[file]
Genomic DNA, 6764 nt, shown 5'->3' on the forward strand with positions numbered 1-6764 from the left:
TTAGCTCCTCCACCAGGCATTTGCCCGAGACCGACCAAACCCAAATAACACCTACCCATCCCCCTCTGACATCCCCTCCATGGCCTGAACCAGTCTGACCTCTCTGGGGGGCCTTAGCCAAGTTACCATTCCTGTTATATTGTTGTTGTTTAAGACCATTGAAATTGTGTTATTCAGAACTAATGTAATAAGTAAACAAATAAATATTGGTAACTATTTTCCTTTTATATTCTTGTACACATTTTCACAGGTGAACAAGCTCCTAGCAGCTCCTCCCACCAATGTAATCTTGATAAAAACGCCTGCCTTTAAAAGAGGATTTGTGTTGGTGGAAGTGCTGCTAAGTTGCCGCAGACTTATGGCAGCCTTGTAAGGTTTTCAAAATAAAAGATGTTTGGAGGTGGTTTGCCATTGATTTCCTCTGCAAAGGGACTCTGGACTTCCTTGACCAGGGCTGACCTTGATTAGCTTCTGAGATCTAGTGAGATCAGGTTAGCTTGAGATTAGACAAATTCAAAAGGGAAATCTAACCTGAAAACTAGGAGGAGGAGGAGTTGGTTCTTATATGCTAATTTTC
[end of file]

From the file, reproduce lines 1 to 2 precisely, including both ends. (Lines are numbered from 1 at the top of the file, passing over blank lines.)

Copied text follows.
Genomic DNA, 6764 nt, shown 5'->3' on the forward strand with positions numbered 1-6764 from the left:
TTAGCTCCTCCACCAGGCATTTGCCCGAGACCGACCAAACCCAAATAACACCTACCCATCCCCCTCTGACATCCCCTCCATGGCCTGAACCAGTCTGACCTCTCTGGGGGGCCTTAGCCAAGTTACCATTCCTGTTATATTGTTGTTGTTTAAGACCATTGAAATTGTGTTATTCAGAACTAATGTAATAAGTAAACAAATAAATATTGGTAACTATTTTCCTTTTATATTCTTGTACACATTTTCACAGGTGAACAAGCTCCTAGCAGCTCCTCCCACCAATGTAATCTTGATAAAAACGCCTGCCTTTAAAAGAGGATTTGTGTTGGTGGAAGTGCTGCTAAGTTGCCGCAGACTTATGGCAGCCTTGTAAGGTTTTCAAAATAAAAGATGTTTGGAGGTGGTTTGCCATTGATTTCCTCTGCAAAGGGACTCTGGACTTCCTTGACCAGGGCTGACCTTGATTAGCTTCTGAGATCTAGTGAGATCAGGTTAGCTTGAGATTAGACAAATTCAAAAGGGAAATCTAACCTGAAAACTAGGAGGAGGAGGAGTTGGTTCTTATATGCTAATTTTC